KELLY: So point taken. But as you know, the Pentagon here in the U.S. says that's not likely to happen, at least militarily. General Milley, the chairman of the Joint Chiefs, have said a Ukrainian military victory, if you're defining that as kicking the Russians out of all of Ukraine, including Donbas, including Crimea - he says, and I'm quoting, the probability of that happening any time soon is not high militarily.

KULEBA: Yes, I understand that. But we always have to remember that the probability of Ukraine surviving the Russian invasion and the probability of you and me talking in January 2023 was even less likely, was even lower than the one you're mentioning.

KELLY: You're saying Ukraine has outperformed all expectations so far. Why not keep going?

KULEBA: Ukraine has outperformed even its own expectations.

KELLY: So let's turn to the diplomacy. I saw where recently you talked about how you hoped to have a peace summit toward the end of February, preferably at the United Nations, maybe with Secretary-General Guterres as a possible mediator. I'm trying to square that, the idea of Russia coming to the table, with what you have just told me about how you perceive Russia continuing to fight and continuing to attack. Do you see any signs of Russia being willing to come to the negotiating table?

KULEBA: Not at this point. In fact, we see that they are rejecting the peace formula proposed by President Zelenskyy. But it doesn't mean that we shouldn't keep trying. We have to pursue a diplomatic process as well. And this is what President Zelenskyy came up with, this formula consisting of 10 simple steps. Some of them require Russia's participation. Some don't. Russia may like it or may not like it, but it's about building a coalition, a coalition of countries who are willing to seek a diplomatic solution along the lines proposed by President Zelenskyy.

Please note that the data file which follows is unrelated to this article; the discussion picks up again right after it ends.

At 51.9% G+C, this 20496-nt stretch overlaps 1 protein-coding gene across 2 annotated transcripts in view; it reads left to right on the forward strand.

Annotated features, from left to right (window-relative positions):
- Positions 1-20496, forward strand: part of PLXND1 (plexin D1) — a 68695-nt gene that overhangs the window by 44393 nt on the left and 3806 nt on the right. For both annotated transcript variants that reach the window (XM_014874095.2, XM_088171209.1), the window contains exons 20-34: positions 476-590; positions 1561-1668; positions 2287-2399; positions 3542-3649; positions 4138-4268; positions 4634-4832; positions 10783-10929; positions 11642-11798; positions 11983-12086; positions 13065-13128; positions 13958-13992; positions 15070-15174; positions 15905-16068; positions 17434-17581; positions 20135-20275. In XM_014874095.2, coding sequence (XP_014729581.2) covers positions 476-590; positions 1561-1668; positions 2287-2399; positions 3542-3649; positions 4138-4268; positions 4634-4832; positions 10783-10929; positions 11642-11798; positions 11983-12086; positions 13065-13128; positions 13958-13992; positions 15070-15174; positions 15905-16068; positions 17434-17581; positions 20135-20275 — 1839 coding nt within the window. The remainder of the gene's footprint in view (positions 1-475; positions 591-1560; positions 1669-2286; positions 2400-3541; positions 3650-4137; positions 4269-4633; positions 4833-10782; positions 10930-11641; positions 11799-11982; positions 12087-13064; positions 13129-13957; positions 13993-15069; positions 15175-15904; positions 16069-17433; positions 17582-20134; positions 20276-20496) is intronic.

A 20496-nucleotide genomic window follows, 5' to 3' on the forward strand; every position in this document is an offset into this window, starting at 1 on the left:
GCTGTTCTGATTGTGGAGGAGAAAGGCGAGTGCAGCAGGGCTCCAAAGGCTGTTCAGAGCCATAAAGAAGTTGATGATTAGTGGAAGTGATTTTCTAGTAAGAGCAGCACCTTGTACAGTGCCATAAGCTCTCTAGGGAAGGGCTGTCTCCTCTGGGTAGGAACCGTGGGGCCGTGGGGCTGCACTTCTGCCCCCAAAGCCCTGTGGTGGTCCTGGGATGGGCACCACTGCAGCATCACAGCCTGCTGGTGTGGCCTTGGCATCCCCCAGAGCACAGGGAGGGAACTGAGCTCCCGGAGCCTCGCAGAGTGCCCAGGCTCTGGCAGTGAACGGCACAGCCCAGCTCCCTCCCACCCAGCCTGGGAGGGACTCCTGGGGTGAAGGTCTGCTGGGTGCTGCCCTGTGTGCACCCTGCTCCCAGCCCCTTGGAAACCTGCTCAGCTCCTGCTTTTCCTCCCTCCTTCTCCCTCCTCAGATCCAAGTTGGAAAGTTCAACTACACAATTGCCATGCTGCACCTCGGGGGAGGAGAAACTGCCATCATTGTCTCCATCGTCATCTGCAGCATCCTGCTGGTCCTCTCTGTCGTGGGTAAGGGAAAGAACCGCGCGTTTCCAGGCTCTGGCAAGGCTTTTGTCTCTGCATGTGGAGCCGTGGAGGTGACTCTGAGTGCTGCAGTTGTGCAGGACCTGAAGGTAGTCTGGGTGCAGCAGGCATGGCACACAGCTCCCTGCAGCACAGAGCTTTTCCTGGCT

KELLY: Foreign minister, I want to put to you the same question that I put to you the first time I interviewed you a year ago. I asked you to make the case why was it in the national security interests of the United States to help you, to help Ukraine, fight this fight. And I want to put it to you again today because, as you know, some Americans, including some members of Congress, grow weary of sending so much money to Ukraine when we have so many problems of our own in America. So make the case for why that aid should continue.

KULEBA: Because if Ukraine loses, the world in which the United States plays such an important role will begin to fall apart; because if Ukraine loses countries, some malign actors across the world will prefer to follow the Russian path and to take the same risks, to invade, to commit atrocities, to destroy trade. And this is everything that the United States had defended over decades and centuries of its foreign policy.

KELLY: And to be clear, this is however long it takes. If you and I are having this conversation again in January 2024, the case remains the same.

KULEBA: Hopefully not. But...

KELLY: Hopefully not, no, indeed.

KULEBA: Yeah. It's up for the U.S. government and other partners of Ukraine to make their decisions on how long they are going to support us. But we have made our choice. We have made a decision. We are going to fight against an invader as long as we can breath.

KELLY: Dmytro Kuleba. He is the foreign minister of Ukraine, speaking to us from the Ministry of Foreign Affairs in Kyiv. Dmytro Kuleba, thank you. It's a pleasure to speak with you again.

KULEBA: Thank you, Mary Louise - all the best to you.

(SOUNDBITE OF SAM EVIAN SONG, "CAROLINA")